Frank Waln makes hip-hop that resonates with heart and spirit.
If you’ve been following the rise of Sicangu Lakota hip-hop artist Frank Waln, two things become immediately clear: he’s one of the hardest working artists in Indian Country—and nothing is going to take away from his commitment to his people and his culture.
Frank Waln has been making moves. He’s built a large and devoted audience of fans drawn to his powerful, heartfelt music and his unabashedly decolonial politics. He’s even been dubbed “the Bob Marley of the Lakota” for the way that he envisions music as a force for love, struggle, healing, and social change.
The sounds of struggle come blasting out in full force on Waln’s latest release, The Bridge, a 10-song EP that collects several of his recent singles and adds new firepower into the mix.
Fresh from a recent trip to Palestine, as part of a delegation led by The Dream Defenders, Vic Mensa, Aja Monet, and Ladybug Mecca of Digable Planets, The Bridge arrives effortlessly interweaving stories of personal and political struggle with a view to a decolonized future.
“I just returned home from meeting our Palestinian relatives and bearing witness to their struggles under settler colonialism”, Waln says.
“This is one of the most intense, transformative times of my life, and my new EP reflects this transformation.”
Waln’s music has always been about speaking back to power. On the Disney-flipping “What Made the Red Man Red”, “7”, and the Leonard Cohen rework “Treaties”, he transforms narratives of Indigenous dispossession and erasure into celebrations of continued strength and presence. But it’s on cuts like the anthemic “Basements”, featuring Nake Nula Waun, and “Victory Song” (from The Last Stand Mixtape) where the force of Waln’s mission becomes clear—he’s out to overcome any obstacles put in his path and to reclaim possibilities for living that 500 years of colonialism have tried to deny.
“The world is hungry for Indigenous voices and stories right now”, Waln says. “This album, like all Indigenous art, holds centuries of Indigenous stories, personal and universal. I made this project for myself and other Indigenous people like me who need honesty, vulnerability and healing in their lives.”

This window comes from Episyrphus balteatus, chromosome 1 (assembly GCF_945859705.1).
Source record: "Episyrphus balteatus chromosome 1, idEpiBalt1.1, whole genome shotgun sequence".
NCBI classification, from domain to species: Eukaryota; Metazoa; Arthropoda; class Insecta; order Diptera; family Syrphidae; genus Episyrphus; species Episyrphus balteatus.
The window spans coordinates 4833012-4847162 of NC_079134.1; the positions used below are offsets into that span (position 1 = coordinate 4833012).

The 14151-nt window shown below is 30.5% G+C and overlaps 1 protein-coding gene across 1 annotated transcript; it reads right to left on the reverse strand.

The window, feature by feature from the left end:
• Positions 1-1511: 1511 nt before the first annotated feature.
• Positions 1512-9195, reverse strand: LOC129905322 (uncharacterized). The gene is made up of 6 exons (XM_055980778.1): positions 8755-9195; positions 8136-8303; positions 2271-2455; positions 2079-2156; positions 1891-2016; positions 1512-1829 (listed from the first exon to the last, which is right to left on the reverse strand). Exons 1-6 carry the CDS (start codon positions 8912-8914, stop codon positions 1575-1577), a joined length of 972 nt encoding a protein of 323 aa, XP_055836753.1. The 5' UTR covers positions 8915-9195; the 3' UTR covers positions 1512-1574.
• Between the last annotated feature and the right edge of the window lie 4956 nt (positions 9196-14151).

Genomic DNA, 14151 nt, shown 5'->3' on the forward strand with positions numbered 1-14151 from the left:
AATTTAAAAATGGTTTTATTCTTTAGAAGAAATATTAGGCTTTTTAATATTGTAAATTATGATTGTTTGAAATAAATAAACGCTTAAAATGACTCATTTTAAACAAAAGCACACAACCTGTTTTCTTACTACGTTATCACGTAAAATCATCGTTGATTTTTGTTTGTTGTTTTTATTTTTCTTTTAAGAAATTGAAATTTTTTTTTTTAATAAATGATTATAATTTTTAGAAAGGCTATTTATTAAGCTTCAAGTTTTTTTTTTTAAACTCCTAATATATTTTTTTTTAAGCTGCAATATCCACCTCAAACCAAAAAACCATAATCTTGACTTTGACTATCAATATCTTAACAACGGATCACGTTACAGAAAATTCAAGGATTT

The Bridge is unapologetic in its politics and Waln has gathered a strong list of guest contributors to support his vision, including appearances from Rollie Raps, Gunner Jules, Melody McKiver, Tanaya Winder, and Kodi DeNoyer. There’s a developing sense that Waln isn’t just speaking for himself on this record, he’s voicing the concerns and the aspirations of a generation.
At a time of profound change in America, where climate change is wreaking havoc on the land and water and Nazis are marching in the streets, but also a time where colonial monuments are being removed across the country, Columbus statues are being beheaded, and cities like Los Angeles are officially replacing Columbus Day with Indigenous Peoples Day, Waln’s music couldn’t be more timely.
This is music for a generation of Indigenous youth rising to meet the challenges they have inherited. This is music for those intent on dreaming a world into being that allows them to thrive and be proud. This is resurgent, healing music for the people.
“Art is a bridge to help us heal,” says Waln. “Our stories are medicine.”
STREAM: Frank Waln – The Bridge
The Bridge – Track List
- What Made the Red Man Red
- Basements (feat. Nake Nula Waun)
- Rollie’s Interlude (feat. Rollie Raps)
- Victory Song (feat. Kodi DeNoyer)
- 7 (feat. Tanaya Winder)
- Runaway (feat. Kodi DeNoyer & Melody McKiver)
- Back to the Beginning (feat. Tanaya Winder)
- Good Way (feat. Gunner Jules & Rollie Raps)
- My Stone 2017 (feat. Samsoche Sampson & Yako 440)